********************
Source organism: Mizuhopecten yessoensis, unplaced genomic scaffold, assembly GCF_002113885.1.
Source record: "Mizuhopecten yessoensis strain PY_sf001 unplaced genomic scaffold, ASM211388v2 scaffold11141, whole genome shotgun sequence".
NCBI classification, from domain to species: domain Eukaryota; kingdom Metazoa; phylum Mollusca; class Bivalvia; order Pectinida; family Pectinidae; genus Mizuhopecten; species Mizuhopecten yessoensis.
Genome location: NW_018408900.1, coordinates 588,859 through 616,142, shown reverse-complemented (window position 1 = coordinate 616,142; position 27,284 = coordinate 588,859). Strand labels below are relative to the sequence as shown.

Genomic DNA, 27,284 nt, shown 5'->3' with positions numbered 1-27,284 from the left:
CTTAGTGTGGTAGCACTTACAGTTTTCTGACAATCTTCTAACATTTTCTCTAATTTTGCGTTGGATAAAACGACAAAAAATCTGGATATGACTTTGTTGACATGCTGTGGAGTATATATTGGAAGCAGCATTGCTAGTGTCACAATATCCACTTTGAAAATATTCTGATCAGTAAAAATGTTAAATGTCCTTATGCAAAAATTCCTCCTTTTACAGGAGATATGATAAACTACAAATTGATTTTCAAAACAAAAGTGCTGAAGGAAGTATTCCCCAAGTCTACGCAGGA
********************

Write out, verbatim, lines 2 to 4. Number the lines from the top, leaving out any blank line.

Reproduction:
Source record: "Mizuhopecten yessoensis strain PY_sf001 unplaced genomic scaffold, ASM211388v2 scaffold11141, whole genome shotgun sequence".
NCBI classification, from domain to species: domain Eukaryota; kingdom Metazoa; phylum Mollusca; class Bivalvia; order Pectinida; family Pectinidae; genus Mizuhopecten; species Mizuhopecten yessoensis.
Genome location: NW_018408900.1, coordinates 588,859 through 616,142, shown reverse-complemented (window position 1 = coordinate 616,142; position 27,284 = coordinate 588,859). Strand labels below are relative to the sequence as shown.